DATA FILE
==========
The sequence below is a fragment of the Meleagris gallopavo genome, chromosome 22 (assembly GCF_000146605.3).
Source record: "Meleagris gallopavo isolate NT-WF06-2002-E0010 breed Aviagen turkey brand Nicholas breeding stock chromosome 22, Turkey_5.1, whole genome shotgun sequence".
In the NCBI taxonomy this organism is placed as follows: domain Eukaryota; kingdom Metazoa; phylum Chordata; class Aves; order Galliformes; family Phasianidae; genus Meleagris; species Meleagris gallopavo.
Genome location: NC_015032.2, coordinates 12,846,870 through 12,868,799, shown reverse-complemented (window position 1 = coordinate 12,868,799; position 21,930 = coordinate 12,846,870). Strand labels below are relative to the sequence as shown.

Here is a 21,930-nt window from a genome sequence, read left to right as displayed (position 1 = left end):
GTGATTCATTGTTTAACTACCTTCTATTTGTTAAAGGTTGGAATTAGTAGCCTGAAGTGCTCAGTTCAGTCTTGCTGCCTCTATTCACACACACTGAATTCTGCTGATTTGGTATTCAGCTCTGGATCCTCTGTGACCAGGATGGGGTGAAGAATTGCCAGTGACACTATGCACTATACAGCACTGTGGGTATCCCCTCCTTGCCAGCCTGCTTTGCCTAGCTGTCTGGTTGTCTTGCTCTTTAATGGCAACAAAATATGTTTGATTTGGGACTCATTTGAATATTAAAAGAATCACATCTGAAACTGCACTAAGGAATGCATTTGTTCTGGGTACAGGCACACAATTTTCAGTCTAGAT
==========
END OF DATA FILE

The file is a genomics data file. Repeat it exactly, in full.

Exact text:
The sequence below is a fragment of the Meleagris gallopavo genome, chromosome 22 (assembly GCF_000146605.3).
Source record: "Meleagris gallopavo isolate NT-WF06-2002-E0010 breed Aviagen turkey brand Nicholas breeding stock chromosome 22, Turkey_5.1, whole genome shotgun sequence".
In the NCBI taxonomy this organism is placed as follows: domain Eukaryota; kingdom Metazoa; phylum Chordata; class Aves; order Galliformes; family Phasianidae; genus Meleagris; species Meleagris gallopavo.
Genome location: NC_015032.2, coordinates 12,846,870 through 12,868,799, shown reverse-complemented (window position 1 = coordinate 12,868,799; position 21,930 = coordinate 12,846,870). Strand labels below are relative to the sequence as shown.

Here is a 21,930-nt window from a genome sequence, read left to right as displayed (position 1 = left end):
GTGATTCATTGTTTAACTACCTTCTATTTGTTAAAGGTTGGAATTAGTAGCCTGAAGTGCTCAGTTCAGTCTTGCTGCCTCTATTCACACACACTGAATTCTGCTGATTTGGTATTCAGCTCTGGATCCTCTGTGACCAGGATGGGGTGAAGAATTGCCAGTGACACTATGCACTATACAGCACTGTGGGTATCCCCTCCTTGCCAGCCTGCTTTGCCTAGCTGTCTGGTTGTCTTGCTCTTTAATGGCAACAAAATATGTTTGATTTGGGACTCATTTGAATATTAAAAGAATCACATCTGAAACTGCACTAAGGAATGCATTTGTTCTGGGTACAGGCACACAATTTTCAGTCTAGAT